Figma is my tool of choice for designing user interfaces. Extremely simple to use, the learning curve is a fraction of what’s required for any given Adobe Creative Cloud software. But, that simplicity comes at a price: Figma’s primary focus is not illustration or graphic design, and many designers still switch to Adobe Illustrator for those workstreams. For a while now, I’ve tried to avoid doing the same, since the immediate inundation with buttons, icons and collapsable drawers always makes my head spin.
Last year, in furtherance of that effort, I tested Figma’s ability to employ simple tools for rendering complex imagery. My landscape (depicted above) received widespread positive feedback, and many people asked that I share my process.
It took some time to motivate myself to create an actual tutorial, but, after about 12 months, I’ve finally completed it. Here are my 10 shockingly simple steps for drawing this stunning landscape in Figma.
Have questions as you go? Ask me in the comments
Step 1—Draw the Sky and Pond
Create a wide frame (mine is 2728×1535), and add two rectangles to it: one that covers the top 45% (i.e., the sky) and one that covers the bottom 55% (i.e., the pond). Then apply the following gradients to each:
Gradient 1 (overall opacity: 85%)
Gradient 2 (overall opacity: 100%)
Step 2—Draw Rolling Hills
Use the pen tool to draw rolling hills in the foreground and background. Keep them black to resemble a silhouette. They don’t have to be drawn perfectly, since we’ll soon be covering them with grass and trees.
Step 3—Draw the Sun
Draw a wide oval and tilt it about 15°. Set its color to #FFFD32 with a 75px layer blur. Place it behind the background hills so that it aligns with the brightest point. This represents our setting sun.
Step 4—Draw the Forest
Have you ever watched Bob Ross paint? At first, his brush forms basic shapes and simple patterns. But in just a short moment, maybe after a blink, you’ll begin to see trees, or mountains, or clouds. Similarly here, you don’t need to draw every individual tree and blade of grass in the forest. You only need to draw a few representations that can be copied, pasted, resized, rotated, and flipped repeatedly along the hills. Although each individual tree is similar to the next, your eyes will, in fact, see the forest for the trees.
Step 6—Add the Forest’s Reflection
Create a reflection in the pond by duplicating the background trees and flipping them vertically. Drag them on top of the pond and set a 10px layer blur.
Step 7—Draw Clouds
With the pen tool, draw happy little clouds. To create dimension, darken clouds towards the back and lighten clouds towards the front. Then highlight the bottom edges of each cloud to mimic the setting sun’s reflection. From there, just plop it on top of the sky to see it come to life.
Step 8 — Draw Stars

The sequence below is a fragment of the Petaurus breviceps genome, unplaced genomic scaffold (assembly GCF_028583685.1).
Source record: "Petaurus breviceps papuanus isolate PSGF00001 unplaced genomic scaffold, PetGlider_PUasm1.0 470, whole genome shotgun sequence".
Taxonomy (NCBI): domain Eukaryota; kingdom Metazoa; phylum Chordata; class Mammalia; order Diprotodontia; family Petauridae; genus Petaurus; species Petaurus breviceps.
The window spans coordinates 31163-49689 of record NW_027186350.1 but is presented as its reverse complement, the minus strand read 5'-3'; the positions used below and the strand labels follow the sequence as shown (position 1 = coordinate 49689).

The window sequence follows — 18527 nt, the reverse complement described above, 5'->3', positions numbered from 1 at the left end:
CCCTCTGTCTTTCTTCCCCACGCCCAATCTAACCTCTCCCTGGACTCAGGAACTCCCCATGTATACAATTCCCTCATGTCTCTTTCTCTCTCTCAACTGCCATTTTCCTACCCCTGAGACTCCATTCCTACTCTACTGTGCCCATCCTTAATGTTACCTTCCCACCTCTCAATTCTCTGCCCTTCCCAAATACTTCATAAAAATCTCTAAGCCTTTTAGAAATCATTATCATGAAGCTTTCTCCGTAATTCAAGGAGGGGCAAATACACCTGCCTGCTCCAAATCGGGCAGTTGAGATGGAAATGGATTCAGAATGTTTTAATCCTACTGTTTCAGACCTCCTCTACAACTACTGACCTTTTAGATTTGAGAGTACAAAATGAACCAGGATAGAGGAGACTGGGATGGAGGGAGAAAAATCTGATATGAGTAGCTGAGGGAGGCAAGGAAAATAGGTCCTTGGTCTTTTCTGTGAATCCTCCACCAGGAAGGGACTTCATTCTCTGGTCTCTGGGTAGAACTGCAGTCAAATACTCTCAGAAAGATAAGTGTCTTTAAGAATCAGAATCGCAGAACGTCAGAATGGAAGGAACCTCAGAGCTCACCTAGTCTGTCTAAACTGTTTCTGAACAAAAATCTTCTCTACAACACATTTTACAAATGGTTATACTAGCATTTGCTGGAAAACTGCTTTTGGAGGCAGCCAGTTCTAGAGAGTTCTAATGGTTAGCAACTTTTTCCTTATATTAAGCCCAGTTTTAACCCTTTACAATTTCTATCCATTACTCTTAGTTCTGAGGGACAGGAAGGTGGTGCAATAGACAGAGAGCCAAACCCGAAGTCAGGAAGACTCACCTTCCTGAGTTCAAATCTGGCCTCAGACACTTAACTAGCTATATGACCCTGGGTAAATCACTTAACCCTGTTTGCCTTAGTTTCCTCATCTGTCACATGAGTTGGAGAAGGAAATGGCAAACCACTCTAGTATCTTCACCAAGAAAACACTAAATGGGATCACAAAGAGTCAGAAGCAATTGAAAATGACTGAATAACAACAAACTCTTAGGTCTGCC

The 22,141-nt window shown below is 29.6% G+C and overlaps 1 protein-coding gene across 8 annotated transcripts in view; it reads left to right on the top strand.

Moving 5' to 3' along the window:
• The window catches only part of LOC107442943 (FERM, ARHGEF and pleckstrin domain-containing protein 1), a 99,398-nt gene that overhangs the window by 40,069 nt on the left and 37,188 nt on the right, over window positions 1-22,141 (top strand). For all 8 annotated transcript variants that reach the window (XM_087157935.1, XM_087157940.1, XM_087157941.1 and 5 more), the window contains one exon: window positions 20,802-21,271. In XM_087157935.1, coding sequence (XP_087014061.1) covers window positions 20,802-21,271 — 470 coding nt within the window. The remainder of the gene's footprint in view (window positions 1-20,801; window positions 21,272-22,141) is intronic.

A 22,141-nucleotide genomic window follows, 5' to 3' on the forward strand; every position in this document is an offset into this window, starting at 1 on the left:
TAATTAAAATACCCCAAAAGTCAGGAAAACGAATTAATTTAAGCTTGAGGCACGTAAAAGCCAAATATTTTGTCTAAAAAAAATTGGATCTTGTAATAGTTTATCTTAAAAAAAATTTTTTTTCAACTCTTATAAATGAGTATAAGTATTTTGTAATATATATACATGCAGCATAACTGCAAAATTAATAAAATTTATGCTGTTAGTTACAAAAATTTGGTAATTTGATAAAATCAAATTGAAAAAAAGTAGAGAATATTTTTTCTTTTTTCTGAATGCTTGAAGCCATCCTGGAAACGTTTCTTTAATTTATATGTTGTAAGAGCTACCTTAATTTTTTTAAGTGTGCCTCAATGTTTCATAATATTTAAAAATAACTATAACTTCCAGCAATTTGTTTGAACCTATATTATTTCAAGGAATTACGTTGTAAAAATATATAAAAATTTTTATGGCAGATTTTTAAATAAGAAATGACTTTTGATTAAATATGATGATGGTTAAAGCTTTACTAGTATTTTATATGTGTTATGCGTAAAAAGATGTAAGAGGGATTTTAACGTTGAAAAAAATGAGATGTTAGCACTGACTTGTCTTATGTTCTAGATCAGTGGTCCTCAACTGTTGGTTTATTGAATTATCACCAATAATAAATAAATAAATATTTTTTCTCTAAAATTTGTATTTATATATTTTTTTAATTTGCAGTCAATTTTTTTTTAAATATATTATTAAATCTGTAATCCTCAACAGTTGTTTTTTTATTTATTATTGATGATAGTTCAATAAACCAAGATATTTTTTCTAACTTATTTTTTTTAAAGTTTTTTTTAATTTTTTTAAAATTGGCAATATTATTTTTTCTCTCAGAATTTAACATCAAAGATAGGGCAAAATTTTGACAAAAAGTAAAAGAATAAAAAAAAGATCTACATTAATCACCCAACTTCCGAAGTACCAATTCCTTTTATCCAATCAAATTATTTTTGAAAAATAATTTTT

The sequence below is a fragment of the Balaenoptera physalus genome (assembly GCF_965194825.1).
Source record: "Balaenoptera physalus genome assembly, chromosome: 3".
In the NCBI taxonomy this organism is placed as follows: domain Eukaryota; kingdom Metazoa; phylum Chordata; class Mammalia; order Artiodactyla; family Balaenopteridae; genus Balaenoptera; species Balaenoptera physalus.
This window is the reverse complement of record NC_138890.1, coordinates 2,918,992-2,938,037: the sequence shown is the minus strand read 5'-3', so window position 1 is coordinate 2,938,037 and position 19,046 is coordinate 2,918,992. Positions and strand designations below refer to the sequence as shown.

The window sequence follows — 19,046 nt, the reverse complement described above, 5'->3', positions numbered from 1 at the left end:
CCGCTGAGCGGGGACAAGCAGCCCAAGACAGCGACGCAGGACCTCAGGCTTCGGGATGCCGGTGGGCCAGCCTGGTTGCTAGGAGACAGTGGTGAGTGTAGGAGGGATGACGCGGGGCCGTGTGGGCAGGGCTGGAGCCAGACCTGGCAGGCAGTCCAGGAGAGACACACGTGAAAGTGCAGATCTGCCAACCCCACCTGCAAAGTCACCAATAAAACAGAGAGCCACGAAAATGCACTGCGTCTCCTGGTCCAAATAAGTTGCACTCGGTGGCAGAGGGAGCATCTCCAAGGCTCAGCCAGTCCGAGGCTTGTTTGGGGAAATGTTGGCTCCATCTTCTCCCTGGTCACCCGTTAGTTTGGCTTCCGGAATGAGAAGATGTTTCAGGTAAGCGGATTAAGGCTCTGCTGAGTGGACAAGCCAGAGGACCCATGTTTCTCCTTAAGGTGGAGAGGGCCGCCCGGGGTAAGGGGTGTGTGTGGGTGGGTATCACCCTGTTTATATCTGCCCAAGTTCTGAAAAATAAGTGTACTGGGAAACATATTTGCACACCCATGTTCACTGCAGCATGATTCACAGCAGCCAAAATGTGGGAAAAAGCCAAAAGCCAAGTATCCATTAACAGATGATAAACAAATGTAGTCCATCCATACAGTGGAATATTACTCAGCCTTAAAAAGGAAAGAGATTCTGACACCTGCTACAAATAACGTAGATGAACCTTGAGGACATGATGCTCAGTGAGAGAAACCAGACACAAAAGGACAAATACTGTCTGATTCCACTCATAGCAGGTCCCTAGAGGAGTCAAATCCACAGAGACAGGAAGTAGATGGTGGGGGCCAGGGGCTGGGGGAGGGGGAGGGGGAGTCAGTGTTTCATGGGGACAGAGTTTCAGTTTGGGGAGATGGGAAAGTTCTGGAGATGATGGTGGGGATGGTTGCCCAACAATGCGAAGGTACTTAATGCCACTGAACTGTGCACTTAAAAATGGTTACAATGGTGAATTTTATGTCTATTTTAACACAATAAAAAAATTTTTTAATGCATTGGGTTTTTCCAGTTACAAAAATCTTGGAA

Using the Ellipse Tool, draw a series of white, circles of various sizes. Make some large, some small, and most in between. Try to create a random scattering, then group all of the circles together, set the opacity to 25%, and place them on top of the sky (behind the trees). From here, copy the group, paste it, flip it, resize it and adjust its angle. Do this repeatedly until stars cover the skyline.
Step 9 — Add Smoke & Fog
For the heavy wisps of smoke floating upward, draw a new shape with the pen tool. The exact shape isn’t important so long as it has the general appearance of rising smoke. Use a linear gradient to fadeout the edges, then set its overall opacity to 40%. Its layer blur should also be set to 25px.
For the gentle fog throughout the night sky, duplicate one of the primary cloud layers and enlarge it by roughly 200%. Then set its opacity to 25% and its layer blur to 20px. It should be barely visible. After repeating this process several times and setting each cloud to different sizes, you should get a sense of a hazy summer night.
Step 10 — Draw People in a Canoe
Just one more step! I drew the side of the canoe first and used that to anchor the position of my other characters. I then duplicated the image, flipped it, set its opacity to 25%, and gave it a 2px layer blur. Place it anywhere on the pond that feels right to you.
That’s it—You did it!
Congratulations, you made it! By now you should be looking at this stunning landscape illustration done entirely in Figma:
If you’re feeling experimental, play with the gradients to adjust the mood. Just look at this serene alternative I created:
What do you think? Did your illustration turn out like you expected? Do you prefer an alternative color theme? Based on this experience, do you think Figma can compete with graphic design powerhouses like Adobe?
Let me know in the comments!
Jeremy Abrams is a senior full stack designer with a background in human centered design, research, and development. He also has a demonstrated history of managing local and remote cross-functional teams. In a prior life, Jeremy acquired a JD from the Chicago-Kent College of Law and was admitted to the Illinois state bar in 2014.